For my 7th birthday way back in 1982, gifts from my family included a baseball bat, glove, and ball. I was thrilled to begin learning how to play, for I had watched my older brother play in a school or recreational league in the late 1970s. I soon learned that catching and hitting a baseball was not nearly as easy as he and his friends had made it look.
In the backyard with both my brother and father, I struggled as they tried patiently (and sometimes impatiently) to teach me the basics.
I can still hear them, saying each time I swung and missed or failed to make a catch: “Keep your eyes on the ball,” as if that was the secret of the whole thing.
While the advice was confusing at first, it eventually resonated, and sure enough, with some practice, I learned how to catch and hit.
There’s a Bible story that provides similar advice to what my family gave, but about life rather than baseball. When the apostles are alone on a boat on rough seas in the early morning hours, they observe Jesus walking on the water. They are so shocked, they at first think He is a ghost, but Jesus tells them not to be afraid.
“Peter, suddenly bold, said, ‘Master, if it’s really you, call me to come to you on the water.’ He said, ‘Come ahead.’ Jumping out of the boat, Peter walked on the water to Jesus. But when he looked down at the waves churning beneath his feet, he lost his nerve and started to sink. He cried, ‘Master, save me!’ Jesus didn’t hesitate. He reached down and grabbed his hand.”
from Matthew 14:28-31
As a new believer reading through the entire Bible for the first time a couple years ago, I was not surprised that Jesus could walk on water. I had first heard this portion of the story when I was a child.
No, the surprising aspect of this story for me was that Peter walked on the water, too. Peter, who really wasn’t so different than you or me.
His faith allowed Peter to walk on the water towards Jesus, but why did he sink?
He didn’t keep his eyes on Jesus.
Instead, Peter allowed himself to be distracted by the waves and wind – by fear.
We are living in bizarre times. Fear in the form of panic is spreading much faster than the coronavirus possibly could. Fear is a weapon of the enemy, and there are those who use fear for their own means. For ratings. As power grabs. To control.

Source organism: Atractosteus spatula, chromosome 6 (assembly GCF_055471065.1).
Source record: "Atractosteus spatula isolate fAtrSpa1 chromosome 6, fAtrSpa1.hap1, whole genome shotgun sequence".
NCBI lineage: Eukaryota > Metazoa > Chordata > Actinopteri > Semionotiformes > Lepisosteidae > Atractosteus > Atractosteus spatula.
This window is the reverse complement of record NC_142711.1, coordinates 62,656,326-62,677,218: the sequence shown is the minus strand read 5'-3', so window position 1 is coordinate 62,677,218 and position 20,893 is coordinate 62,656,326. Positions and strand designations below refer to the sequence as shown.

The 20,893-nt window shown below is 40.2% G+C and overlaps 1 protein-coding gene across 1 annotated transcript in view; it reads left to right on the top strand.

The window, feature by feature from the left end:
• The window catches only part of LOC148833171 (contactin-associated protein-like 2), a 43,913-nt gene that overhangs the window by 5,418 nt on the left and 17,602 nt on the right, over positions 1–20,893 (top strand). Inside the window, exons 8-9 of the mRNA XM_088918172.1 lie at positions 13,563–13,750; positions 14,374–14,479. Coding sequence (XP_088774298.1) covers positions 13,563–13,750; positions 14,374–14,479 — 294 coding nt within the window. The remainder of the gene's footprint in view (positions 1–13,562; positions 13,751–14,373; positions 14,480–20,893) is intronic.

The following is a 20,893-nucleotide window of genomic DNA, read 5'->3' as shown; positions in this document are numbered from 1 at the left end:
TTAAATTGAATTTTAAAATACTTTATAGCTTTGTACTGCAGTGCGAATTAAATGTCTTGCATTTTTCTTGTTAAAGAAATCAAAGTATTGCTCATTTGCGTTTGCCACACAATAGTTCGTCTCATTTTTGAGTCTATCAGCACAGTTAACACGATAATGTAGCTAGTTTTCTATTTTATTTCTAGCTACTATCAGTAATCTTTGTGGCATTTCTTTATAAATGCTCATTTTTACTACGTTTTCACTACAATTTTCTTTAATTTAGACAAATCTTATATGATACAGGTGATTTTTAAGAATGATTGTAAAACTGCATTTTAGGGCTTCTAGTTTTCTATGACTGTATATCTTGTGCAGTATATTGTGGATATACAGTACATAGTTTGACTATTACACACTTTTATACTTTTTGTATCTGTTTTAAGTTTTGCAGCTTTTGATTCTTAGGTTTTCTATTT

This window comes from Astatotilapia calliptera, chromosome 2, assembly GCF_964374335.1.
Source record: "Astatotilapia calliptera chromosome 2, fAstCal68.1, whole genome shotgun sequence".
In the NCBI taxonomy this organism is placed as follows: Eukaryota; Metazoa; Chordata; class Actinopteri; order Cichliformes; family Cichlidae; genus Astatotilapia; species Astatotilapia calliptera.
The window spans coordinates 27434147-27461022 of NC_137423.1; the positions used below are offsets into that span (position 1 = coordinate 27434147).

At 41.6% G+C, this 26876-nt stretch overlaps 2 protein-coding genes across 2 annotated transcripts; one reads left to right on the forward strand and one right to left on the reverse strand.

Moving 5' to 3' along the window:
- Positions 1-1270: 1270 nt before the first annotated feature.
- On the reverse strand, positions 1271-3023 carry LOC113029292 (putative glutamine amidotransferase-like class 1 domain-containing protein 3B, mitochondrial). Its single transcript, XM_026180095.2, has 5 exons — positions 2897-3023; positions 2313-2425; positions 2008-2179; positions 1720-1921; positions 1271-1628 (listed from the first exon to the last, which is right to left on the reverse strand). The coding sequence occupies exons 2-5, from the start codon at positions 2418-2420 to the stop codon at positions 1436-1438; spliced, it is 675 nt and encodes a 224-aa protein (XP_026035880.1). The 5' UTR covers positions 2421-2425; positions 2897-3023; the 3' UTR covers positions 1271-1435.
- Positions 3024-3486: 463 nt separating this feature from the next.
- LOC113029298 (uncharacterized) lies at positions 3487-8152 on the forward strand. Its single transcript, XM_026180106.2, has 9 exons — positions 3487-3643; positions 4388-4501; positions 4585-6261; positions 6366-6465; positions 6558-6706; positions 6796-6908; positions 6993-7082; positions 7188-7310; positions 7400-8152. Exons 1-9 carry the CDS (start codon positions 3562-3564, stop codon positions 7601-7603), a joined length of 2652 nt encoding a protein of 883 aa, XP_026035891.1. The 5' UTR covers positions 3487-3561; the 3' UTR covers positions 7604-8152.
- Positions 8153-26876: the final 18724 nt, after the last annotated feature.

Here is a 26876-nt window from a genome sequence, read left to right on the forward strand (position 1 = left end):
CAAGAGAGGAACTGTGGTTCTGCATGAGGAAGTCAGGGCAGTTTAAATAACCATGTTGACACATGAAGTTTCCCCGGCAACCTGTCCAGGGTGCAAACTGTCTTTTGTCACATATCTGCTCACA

I know what it’s like to live in fear. I used to let fear control my every action. I was afraid to drive. I was afraid to speak to people. I was afraid to go places alone. I was often afraid to leave the house at all.
All of that has changed since I accepted Jesus into my life as my Lord and Savior. What Jesus didn’t immediately lift away, JC, my true love, has helped me overcome.
Virus or no virus, I will not lock myself away again. I lived too long like that. I refuse to let anxiety and fear control my life any longer. I will not give the enemy a stronghold again.
To be clear, I am not recommending being foolish. Everyone should take common sense precautions. To do otherwise would be to test God.
“You must not test the LORD your God.”
from Deuteronomy 6:16
No, what I am saying is remain calm and rational. While chaos churns around you, keep your eyes on Jesus. That really is the secret of the whole thing.
For those of us who are saved, death is not something to fear. If Jesus wants me to die of the coronavirus, then I will die of the coronavirus. Panic won’t change that either way.
I would prefer to continue living, though, for JC and I still have much to accomplish for Jesus before we go to the Perfect Place. We have only just begun – until Jesus says otherwise. He has the perfect plan, executed with perfect timing.
“Those who live in the shelter of the Most High will find rest in the shadow of the Almighty. This I declare about the LORD: He alone is my refuge, my place of safety; he is my God, and I trust him. For he will rescue you from every trap and protect you from deadly disease. He will cover you with his feathers. He will shelter you with his wings. His faithful promises are your armor and protection. Do not be afraid of the terrors of the night, nor the arrow that flies in the day. Do not dread the disease that stalks in darkness, nor the disaster that strikes at midday. […] The LORD says, ‘I will rescue those who love me. I will protect those who trust in my name. When they call on me, I will answer; I will be with them in trouble. I will rescue and honor them. I will reward them with a long life and give them my salvation.'”
from Psalm 91
While I did learn to catch and hit, I unfortunately wasn’t destined to play on any teams. I still love watching baseball in person, though, or, oddly enough, in movies like Field of Dreams.
As much as I’d like to throw the ball around with someone, I don’t have anyone to do that with these days. I think my brother has gotten too old! He never takes me up on the offer.
My glove’s ready, though. When that time comes and my number gets called, I’ll remember to keep my eyes on the ball and, most importantly, on Jesus.
We lift up all those affected by sickness. May You heal them and bring them comfort. May You calm any hearts stricken by fear and panic. May You fill leaders at every level with wisdom and compassion; lead them to salvation or on a closer walk with You; for those who will not accept You, use them for good anyway. Please help all of us keep our eyes on Jesus.
In the blessed name of Jesus we pray.
A timely word – much needed by many.
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